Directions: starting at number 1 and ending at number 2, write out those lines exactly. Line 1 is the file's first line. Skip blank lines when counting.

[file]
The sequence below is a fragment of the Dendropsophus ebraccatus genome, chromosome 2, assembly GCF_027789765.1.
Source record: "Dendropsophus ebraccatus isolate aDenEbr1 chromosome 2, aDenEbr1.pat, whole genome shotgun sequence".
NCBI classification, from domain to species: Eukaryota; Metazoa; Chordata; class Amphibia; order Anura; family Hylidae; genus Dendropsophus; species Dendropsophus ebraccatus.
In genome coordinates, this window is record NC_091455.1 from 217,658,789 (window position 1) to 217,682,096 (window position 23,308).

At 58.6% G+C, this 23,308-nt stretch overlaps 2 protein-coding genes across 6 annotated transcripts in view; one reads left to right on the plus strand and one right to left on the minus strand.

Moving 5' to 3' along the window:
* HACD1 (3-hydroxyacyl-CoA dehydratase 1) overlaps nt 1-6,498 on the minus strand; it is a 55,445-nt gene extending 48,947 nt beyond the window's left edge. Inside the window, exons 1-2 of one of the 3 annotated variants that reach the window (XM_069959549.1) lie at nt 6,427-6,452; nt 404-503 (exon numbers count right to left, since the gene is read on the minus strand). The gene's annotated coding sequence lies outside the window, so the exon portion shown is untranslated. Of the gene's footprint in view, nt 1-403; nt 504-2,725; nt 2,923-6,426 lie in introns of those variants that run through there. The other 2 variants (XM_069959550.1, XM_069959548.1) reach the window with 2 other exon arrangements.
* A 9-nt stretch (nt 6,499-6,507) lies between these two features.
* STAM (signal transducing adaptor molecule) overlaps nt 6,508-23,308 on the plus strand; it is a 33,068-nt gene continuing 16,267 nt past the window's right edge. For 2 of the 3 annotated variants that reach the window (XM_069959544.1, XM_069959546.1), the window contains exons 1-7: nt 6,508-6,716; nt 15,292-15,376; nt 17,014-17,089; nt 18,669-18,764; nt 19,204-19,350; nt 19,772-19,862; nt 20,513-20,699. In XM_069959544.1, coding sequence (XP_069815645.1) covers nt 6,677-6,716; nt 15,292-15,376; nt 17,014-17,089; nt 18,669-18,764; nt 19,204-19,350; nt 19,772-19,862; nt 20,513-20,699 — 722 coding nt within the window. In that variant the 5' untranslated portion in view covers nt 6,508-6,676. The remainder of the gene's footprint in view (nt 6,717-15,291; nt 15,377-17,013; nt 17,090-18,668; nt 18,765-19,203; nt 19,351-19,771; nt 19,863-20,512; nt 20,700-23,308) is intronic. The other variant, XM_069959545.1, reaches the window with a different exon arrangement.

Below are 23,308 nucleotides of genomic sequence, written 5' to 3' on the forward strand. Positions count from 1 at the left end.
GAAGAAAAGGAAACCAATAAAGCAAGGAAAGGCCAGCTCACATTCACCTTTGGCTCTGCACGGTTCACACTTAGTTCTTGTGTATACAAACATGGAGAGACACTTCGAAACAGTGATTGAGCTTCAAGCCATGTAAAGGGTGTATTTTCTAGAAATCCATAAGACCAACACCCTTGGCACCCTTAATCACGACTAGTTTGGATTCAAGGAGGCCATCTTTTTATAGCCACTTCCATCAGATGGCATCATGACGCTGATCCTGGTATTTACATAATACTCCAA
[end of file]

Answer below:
The sequence below is a fragment of the Dendropsophus ebraccatus genome, chromosome 2, assembly GCF_027789765.1.
Source record: "Dendropsophus ebraccatus isolate aDenEbr1 chromosome 2, aDenEbr1.pat, whole genome shotgun sequence".